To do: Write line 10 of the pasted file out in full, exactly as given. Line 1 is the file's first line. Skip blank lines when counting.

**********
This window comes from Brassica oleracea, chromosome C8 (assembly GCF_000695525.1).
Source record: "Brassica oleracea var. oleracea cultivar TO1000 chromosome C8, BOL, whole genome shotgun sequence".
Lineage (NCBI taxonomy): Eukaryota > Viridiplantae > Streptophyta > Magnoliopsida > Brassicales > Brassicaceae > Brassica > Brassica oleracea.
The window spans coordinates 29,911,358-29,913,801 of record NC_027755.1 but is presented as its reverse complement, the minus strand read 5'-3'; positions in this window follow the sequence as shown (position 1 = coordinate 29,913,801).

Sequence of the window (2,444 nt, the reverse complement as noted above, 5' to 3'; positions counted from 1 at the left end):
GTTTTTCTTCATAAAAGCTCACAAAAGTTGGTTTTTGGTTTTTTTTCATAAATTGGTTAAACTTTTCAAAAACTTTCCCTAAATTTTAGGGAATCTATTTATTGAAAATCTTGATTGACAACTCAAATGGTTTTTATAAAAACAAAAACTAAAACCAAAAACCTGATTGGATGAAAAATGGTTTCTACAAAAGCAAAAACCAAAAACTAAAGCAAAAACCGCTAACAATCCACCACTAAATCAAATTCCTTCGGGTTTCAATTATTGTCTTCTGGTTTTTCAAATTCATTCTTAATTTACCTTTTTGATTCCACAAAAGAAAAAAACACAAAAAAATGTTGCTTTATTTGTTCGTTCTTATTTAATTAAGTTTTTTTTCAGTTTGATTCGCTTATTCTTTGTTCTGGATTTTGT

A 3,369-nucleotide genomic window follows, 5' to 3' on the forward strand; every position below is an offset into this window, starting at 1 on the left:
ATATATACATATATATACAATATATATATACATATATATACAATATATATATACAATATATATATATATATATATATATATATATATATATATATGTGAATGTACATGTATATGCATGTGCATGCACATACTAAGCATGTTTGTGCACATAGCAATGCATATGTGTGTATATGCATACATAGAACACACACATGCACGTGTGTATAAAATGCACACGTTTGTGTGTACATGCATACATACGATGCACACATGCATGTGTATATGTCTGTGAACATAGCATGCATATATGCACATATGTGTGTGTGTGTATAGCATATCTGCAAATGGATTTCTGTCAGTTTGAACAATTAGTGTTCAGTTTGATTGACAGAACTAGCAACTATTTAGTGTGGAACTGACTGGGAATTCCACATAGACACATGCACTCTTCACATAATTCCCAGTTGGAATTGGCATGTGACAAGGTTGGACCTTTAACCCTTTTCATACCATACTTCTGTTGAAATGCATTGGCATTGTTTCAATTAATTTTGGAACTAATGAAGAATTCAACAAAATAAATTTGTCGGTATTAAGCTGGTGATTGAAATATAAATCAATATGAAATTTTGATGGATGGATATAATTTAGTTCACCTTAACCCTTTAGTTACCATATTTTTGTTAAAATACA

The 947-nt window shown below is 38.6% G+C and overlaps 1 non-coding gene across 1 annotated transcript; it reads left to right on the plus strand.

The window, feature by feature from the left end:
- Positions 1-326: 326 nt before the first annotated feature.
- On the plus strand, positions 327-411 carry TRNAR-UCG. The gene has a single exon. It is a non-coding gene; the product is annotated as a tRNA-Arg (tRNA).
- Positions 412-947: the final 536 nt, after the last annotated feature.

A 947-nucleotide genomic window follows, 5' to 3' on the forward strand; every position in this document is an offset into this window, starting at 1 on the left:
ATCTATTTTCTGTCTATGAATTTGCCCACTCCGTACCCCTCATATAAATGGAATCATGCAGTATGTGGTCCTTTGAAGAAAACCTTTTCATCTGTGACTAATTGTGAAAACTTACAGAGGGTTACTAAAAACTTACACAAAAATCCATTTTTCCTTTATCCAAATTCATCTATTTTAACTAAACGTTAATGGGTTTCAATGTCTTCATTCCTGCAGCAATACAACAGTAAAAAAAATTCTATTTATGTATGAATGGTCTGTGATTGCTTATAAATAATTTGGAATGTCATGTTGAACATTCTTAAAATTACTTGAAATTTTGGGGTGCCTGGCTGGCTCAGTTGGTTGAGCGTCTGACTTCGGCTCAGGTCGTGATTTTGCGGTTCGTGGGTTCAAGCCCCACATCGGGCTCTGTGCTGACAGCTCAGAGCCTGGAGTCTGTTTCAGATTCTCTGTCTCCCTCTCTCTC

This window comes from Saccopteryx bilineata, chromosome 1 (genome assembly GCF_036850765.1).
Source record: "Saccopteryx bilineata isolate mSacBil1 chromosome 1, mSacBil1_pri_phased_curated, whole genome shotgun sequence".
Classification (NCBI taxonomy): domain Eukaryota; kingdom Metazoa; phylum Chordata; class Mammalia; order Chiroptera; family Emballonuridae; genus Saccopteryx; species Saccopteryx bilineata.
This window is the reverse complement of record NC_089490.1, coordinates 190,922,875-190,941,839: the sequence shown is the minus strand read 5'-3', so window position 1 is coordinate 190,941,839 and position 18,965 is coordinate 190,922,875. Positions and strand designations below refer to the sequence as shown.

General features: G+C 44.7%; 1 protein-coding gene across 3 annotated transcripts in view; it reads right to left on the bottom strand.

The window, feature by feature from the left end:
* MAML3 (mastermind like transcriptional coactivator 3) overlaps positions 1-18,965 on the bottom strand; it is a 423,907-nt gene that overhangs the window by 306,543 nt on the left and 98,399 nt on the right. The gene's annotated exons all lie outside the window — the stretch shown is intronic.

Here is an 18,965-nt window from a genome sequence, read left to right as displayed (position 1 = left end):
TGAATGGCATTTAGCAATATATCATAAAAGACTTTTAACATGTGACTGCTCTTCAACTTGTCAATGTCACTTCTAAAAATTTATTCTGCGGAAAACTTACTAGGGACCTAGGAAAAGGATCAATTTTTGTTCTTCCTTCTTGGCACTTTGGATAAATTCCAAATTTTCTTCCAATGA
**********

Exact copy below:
The window, feature by feature from the left end: